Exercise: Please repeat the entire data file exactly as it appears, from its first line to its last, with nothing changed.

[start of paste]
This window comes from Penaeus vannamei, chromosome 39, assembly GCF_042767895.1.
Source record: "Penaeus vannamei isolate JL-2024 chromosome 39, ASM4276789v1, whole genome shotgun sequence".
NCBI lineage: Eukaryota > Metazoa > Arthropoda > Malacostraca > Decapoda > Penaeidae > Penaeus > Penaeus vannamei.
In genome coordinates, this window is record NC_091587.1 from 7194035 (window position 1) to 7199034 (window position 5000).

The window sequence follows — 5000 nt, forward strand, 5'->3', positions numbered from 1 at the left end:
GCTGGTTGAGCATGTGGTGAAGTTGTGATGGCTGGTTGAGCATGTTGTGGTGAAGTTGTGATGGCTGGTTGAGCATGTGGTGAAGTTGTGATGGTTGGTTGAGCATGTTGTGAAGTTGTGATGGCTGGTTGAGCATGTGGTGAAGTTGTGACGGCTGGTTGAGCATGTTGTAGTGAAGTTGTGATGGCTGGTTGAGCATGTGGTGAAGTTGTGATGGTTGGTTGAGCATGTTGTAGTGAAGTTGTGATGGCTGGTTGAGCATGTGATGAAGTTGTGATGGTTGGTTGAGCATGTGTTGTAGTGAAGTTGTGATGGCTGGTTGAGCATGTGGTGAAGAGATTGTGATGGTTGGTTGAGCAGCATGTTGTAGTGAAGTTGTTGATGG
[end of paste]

This window comes from Penaeus vannamei, chromosome 39, assembly GCF_042767895.1.
Source record: "Penaeus vannamei isolate JL-2024 chromosome 39, ASM4276789v1, whole genome shotgun sequence".
NCBI lineage: Eukaryota > Metazoa > Arthropoda > Malacostraca > Decapoda > Penaeidae > Penaeus > Penaeus vannamei.
In genome coordinates, this window is record NC_091587.1 from 7194035 (window position 1) to 7199034 (window position 5000).

The window sequence follows — 5000 nt, forward strand, 5'->3', positions numbered from 1 at the left end:
GCTGGTTGAGCATGTGGTGAAGTTGTGATGGCTGGTTGAGCATGTTGTGGTGAAGTTGTGATGGCTGGTTGAGCATGTGGTGAAGTTGTGATGGTTGGTTGAGCATGTTGTGAAGTTGTGATGGCTGGTTGAGCATGTGGTGAAGTTGTGACGGCTGGTTGAGCATGTTGTAGTGAAGTTGTGATGGCTGGTTGAGCATGTGGTGAAGTTGTGATGGTTGGTTGAGCATGTTGTAGTGAAGTTGTGATGGCTGGTTGAGCATGTGATGAAGTTGTGATGGTTGGTTGAGCATGTGTTGTAGTGAAGTTGTGATGGCTGGTTGAGCATGTGGTGAAGAGATTGTGATGGTTGGTTGAGCAGCATGTTGTAGTGAAGTTGTTGATGG